Clemson University bans Harambe memes for promoting racism, rape culture

Clemson University bans Harambe memes for promoting racism, rape culture

CLEMSON, S.C. — Clemson University is putting the kibosh on all public displays of Harambe, the oft-memed gorilla who was shot and killed in the Cincinnati Zoo in May, claiming that his image promotes racism and rape culture.

In an email obtained by Campus Reform, Clemson Graduate Community Director Brooks Artis informed resident advisors that "We are no longer allowing any reference to Harambe (or any other spelling) to be displayed on doors, halls, billboards, or windows."

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"Harambe should not be displayed in a public place or a place that is viewed by the public," the email said.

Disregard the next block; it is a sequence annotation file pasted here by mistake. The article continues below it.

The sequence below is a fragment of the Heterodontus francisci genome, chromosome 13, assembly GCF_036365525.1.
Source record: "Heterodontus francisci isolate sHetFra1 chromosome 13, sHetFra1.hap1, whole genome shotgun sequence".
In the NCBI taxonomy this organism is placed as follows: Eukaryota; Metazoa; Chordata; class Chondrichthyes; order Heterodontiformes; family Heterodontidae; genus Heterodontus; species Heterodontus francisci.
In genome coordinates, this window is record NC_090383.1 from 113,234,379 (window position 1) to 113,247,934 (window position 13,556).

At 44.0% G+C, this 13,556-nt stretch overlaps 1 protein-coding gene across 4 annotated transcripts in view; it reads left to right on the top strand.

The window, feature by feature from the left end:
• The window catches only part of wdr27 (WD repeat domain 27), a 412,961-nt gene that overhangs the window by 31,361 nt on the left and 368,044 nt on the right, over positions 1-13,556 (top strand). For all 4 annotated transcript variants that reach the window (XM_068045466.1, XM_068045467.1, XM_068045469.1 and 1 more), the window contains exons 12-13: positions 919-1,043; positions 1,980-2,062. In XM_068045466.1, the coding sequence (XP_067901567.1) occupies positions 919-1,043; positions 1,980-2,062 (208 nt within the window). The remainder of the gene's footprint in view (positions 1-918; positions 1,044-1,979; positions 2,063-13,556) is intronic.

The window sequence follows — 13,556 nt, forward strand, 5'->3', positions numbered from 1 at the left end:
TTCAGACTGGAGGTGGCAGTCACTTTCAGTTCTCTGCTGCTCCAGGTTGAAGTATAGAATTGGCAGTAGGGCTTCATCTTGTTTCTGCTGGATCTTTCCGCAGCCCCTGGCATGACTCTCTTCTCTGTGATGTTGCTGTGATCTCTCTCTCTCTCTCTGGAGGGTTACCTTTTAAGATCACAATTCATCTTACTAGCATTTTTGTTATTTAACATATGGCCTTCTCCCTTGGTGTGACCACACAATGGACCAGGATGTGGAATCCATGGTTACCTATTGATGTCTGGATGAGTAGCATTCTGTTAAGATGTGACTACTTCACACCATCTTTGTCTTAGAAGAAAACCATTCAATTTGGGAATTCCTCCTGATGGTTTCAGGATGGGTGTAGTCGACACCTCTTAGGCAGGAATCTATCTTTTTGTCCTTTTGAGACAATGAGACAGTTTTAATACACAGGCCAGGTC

Artis, who claimed that Harambe memes have been used to "add to rape culture" and can be a "form of racism," said that the announcement was spawned after a Harambe meme was used maliciously toward a student, though he did not get into further detail about that incident.

Artis also threatened that anyone who violated the new rules would "get in some trouble" and may be reported to the Office of Community and Ethical Standards or Title IX for the use of biased language.

"While we are not banning the word, I want to encourage you to think about what you are saying and how someone who may be a different gender, race, culture, or sexuality than you may take the comment," Artis wrote.

The one exception to the Harambe meme display ban, Artis clarified, is in dorm rooms, "where people would have to be invited into the space to see said decoration."